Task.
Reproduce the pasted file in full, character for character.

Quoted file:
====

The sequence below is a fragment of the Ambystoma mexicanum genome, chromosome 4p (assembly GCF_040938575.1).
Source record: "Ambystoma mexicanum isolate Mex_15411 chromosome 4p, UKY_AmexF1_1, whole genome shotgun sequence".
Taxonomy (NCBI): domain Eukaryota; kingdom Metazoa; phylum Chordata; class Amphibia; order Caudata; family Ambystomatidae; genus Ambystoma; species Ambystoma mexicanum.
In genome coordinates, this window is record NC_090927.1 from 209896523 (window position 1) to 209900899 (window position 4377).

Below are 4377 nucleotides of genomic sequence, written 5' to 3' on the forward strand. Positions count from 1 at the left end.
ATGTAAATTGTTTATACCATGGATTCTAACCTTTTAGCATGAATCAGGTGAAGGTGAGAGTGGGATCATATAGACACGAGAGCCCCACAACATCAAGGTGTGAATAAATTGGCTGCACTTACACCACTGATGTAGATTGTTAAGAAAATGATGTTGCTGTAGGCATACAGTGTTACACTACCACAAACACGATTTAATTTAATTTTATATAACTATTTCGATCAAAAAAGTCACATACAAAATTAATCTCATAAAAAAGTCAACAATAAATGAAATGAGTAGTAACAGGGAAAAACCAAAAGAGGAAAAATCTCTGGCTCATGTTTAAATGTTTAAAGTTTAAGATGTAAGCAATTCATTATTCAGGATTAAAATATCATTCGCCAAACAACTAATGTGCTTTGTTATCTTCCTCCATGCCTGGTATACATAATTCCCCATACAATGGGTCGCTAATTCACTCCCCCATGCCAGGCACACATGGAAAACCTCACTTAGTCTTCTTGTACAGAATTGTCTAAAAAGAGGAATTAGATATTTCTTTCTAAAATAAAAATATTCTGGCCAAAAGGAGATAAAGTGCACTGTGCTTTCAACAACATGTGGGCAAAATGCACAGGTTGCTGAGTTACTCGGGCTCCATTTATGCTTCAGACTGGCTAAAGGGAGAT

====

The sequence below is a fragment of the Ambystoma mexicanum genome, chromosome 4p (assembly GCF_040938575.1).
Source record: "Ambystoma mexicanum isolate Mex_15411 chromosome 4p, UKY_AmexF1_1, whole genome shotgun sequence".
Taxonomy (NCBI): domain Eukaryota; kingdom Metazoa; phylum Chordata; class Amphibia; order Caudata; family Ambystomatidae; genus Ambystoma; species Ambystoma mexicanum.
In genome coordinates, this window is record NC_090927.1 from 209896523 (window position 1) to 209900899 (window position 4377).

Below are 4377 nucleotides of genomic sequence, written 5' to 3' on the forward strand. Positions count from 1 at the left end.
ATGTAAATTGTTTATACCATGGATTCTAACCTTTTAGCATGAATCAGGTGAAGGTGAGAGTGGGATCATATAGACACGAGAGCCCCACAACATCAAGGTGTGAATAAATTGGCTGCACTTACACCACTGATGTAGATTGTTAAGAAAATGATGTTGCTGTAGGCATACAGTGTTACACTACCACAAACACGATTTAATTTAATTTTATATAACTATTTCGATCAAAAAAGTCACATACAAAATTAATCTCATAAAAAAGTCAACAATAAATGAAATGAGTAGTAACAGGGAAAAACCAAAAGAGGAAAAATCTCTGGCTCATGTTTAAATGTTTAAAGTTTAAGATGTAAGCAATTCATTATTCAGGATTAAAATATCATTCGCCAAACAACTAATGTGCTTTGTTATCTTCCTCCATGCCTGGTATACATAATTCCCCATACAATGGGTCGCTAATTCACTCCCCCATGCCAGGCACACATGGAAAACCTCACTTAGTCTTCTTGTACAGAATTGTCTAAAAAGAGGAATTAGATATTTCTTTCTAAAATAAAAATATTCTGGCCAAAAGGAGATAAAGTGCACTGTGCTTTCAACAACATGTGGGCAAAATGCACAGGTTGCTGAGTTACTCGGGCTCCATTTATGCTTCAGACTGGCTAAAGGGAGAT